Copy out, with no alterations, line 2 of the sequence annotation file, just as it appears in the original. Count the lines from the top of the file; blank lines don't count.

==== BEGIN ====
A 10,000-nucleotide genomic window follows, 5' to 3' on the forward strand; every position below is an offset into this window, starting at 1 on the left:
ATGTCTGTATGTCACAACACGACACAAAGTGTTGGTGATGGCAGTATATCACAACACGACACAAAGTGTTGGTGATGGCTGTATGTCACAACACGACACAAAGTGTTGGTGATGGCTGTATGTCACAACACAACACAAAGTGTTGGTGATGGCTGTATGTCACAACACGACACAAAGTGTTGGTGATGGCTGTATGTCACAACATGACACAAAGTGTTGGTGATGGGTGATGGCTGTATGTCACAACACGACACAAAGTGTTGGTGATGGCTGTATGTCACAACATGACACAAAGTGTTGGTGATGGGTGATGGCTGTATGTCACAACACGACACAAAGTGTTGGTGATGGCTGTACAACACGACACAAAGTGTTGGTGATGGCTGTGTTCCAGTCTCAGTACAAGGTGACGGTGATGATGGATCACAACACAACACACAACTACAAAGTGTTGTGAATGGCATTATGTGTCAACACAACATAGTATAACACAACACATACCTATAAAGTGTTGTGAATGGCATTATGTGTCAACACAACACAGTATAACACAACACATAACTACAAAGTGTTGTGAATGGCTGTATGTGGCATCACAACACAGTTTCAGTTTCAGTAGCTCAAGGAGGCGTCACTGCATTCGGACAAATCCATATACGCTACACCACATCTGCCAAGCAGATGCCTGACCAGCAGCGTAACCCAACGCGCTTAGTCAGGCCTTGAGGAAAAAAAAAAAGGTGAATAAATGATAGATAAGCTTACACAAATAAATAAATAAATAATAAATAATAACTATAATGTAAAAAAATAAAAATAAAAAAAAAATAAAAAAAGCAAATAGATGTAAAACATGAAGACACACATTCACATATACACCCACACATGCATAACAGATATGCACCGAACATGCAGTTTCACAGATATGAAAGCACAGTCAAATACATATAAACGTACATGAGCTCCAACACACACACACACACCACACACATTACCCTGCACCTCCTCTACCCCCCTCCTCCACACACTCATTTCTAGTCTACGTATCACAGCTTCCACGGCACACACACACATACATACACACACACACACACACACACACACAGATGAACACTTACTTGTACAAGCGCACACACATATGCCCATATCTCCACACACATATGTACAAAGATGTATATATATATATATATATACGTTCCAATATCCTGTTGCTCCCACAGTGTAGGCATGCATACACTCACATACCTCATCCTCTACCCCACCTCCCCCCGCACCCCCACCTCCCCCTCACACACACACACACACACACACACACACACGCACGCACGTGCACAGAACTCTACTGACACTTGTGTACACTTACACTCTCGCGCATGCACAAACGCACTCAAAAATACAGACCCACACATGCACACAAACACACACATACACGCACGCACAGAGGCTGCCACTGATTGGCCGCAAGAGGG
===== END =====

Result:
ATGTCTGTATGTCACAACACGACACAAAGTGTTGGTGATGGCAGTATATCACAACACGACACAAAGTGTTGGTGATGGCTGTATGTCACAACACGACACAAAGTGTTGGTGATGGCTGTATGTCACAACACAACACAAAGTGTTGGTGATGGCTGTATGTCACAACACGACACAAAGTGTTGGTGATGGCTGTATGTCACAACATGACACAAAGTGTTGGTGATGGGTGATGGCTGTATGTCACAACACGACACAAAGTGTTGGTGATGGCTGTATGTCACAACATGACACAAAGTGTTGGTGATGGGTGATGGCTGTATGTCACAACACGACACAAAGTGTTGGTGATGGCTGTACAACACGACACAAAGTGTTGGTGATGGCTGTGTTCCAGTCTCAGTACAAGGTGACGGTGATGATGGATCACAACACAACACACAACTACAAAGTGTTGTGAATGGCATTATGTGTCAACACAACATAGTATAACACAACACATACCTATAAAGTGTTGTGAATGGCATTATGTGTCAACACAACACAGTATAACACAACACATAACTACAAAGTGTTGTGAATGGCTGTATGTGGCATCACAACACAGTTTCAGTTTCAGTAGCTCAAGGAGGCGTCACTGCATTCGGACAAATCCATATACGCTACACCACATCTGCCAAGCAGATGCCTGACCAGCAGCGTAACCCAACGCGCTTAGTCAGGCCTTGAGGAAAAAAAAAAAGGTGAATAAATGATAGATAAGCTTACACAAATAAATAAATAAATAATAAATAATAACTATAATGTAAAAAAATAAAAATAAAAAAAAAATAAAAAAAGCAAATAGATGTAAAACATGAAGACACACATTCACATATACACCCACACATGCATAACAGATATGCACCGAACATGCAGTTTCACAGATATGAAAGCACAGTCAAATACATATAAACGTACATGAGCTCCAACACACACACACACACCACACACATTACCCTGCACCTCCTCTACCCCCCTCCTCCACACACTCATTTCTAGTCTACGTATCACAGCTTCCACGGCACACACACACATACATACACACACACACACACACACACACACAGATGAACACTTACTTGTACAAGCGCACACACATATGCCCATATCTCCACACACATATGTACAAAGATGTATATATATATATATATATACGTTCCAATATCCTGTTGCTCCCACAGTGTAGGCATGCATACACTCACATACCTCATCCTCTACCCCACCTCCCCCCGCACCCCCACCTCCCCCTCACACACACACACACACACACACACACACACGCACGCACGTGCACAGAACTCTACTGACACTTGTGTACACTTACACTCTCGCGCATGCACAAACGCACTCAAAAATACAGACCCACACATGCACACAAACACACACATACACGCACGCACAGAGGCTGCCACTGATTGGCCGCAAGAGGG